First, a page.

Mule Deer: With generous over-the-counter, any weapon opportunity and given it’s proximity to Idaho’s most populated area, Unit 39 is the state’s most popular and productive unit for mule deer hunters. Hunters harvested more mule deer (3,374) in the unit than any other unit in the state in 2019, and it wasn’t particularly close. The next closest was neighboring Unit 43, where hunters harvested 1,179 mule deer. Not coincidentally, as the hunter success in Unit 39 goes, so goes the hunting success in the southern portion of the Southwest Region.
More than two-thirds of the mule deer harvested in 2019 in the Nampa subregion were harvested in Unit 39. Over the last five years, Unit 39 has accounted for between 61 and 70 percent of the harvest in the Nampa subregion, which is also composed of units 33, 34, 35, 38, 40, 41 and 42.
Unit 40 in the Owyhees is the next highest in terms of annual harvest, but general season opportunity is limited to two-points only.
Overall deer numbers have been increasing in Unit 39 for the last several years. When surveyed in January 2018, wintering deer in Unit 39 were up about 5,000 animals from the 2010 count. Adult winter survival has been consistently high. Although the fawn survival in Unit 39 specifically was below average in 2019, it was higher-than-average for the greater population that the unit is a part of, which biologists refer to as the Smoky-Boise Data Analysis Unit, or DAU.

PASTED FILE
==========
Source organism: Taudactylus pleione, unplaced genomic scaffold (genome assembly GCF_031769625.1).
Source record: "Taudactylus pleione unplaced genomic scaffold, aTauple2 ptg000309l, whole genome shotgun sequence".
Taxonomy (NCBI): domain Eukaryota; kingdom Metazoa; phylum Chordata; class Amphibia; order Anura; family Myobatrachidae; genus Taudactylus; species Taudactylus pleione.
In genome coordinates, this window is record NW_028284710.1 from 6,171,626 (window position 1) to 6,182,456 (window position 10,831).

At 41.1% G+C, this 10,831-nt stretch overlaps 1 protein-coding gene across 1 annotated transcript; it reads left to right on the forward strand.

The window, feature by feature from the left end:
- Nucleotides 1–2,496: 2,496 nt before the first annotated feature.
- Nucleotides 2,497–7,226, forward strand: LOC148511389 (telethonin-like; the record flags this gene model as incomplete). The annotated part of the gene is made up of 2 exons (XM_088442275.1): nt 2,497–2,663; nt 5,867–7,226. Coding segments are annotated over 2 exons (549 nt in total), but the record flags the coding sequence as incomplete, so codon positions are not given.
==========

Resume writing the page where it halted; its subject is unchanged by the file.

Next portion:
Only does are collared in the Owyhees as part of a research project, and overwinter doe survival there was good.
What hunters should be aware of for the fall: The one tip that is pretty good in this part of the state is to get away from roads. If there’s a lot of people, the deer and elk aren’t going to be near the roads anyway.
The Pioneer Fire is just getting to the place now where it just cranking out deer and elk food, so it’s worth mentioning that elk and deer are continuing to move back into the area and hunting should continue to improve this year, particularly in areas near the edge of the burn where good cover remains.
Wildlife managers would like to see more antlerless harvest in Unit 39 and Unit 43. It’s gotten to the point where it may be nearing carrying capacity up there. Unit 39 has been a very productive mule deer unit, and has been for a long time, but biologists are starting to see fawn production go down, and the herd composition in December and fawn weights in the winter are starting to decline — all of which is used to measure the carrying capacity of our deer and elk herds. Fish and Game offers 1,500 either sex deer tags for Units 39 and 43 (Controlled Hunt No. 1068), and hunters should not hesitate to harvest a doe. That would be good for the health of the herd.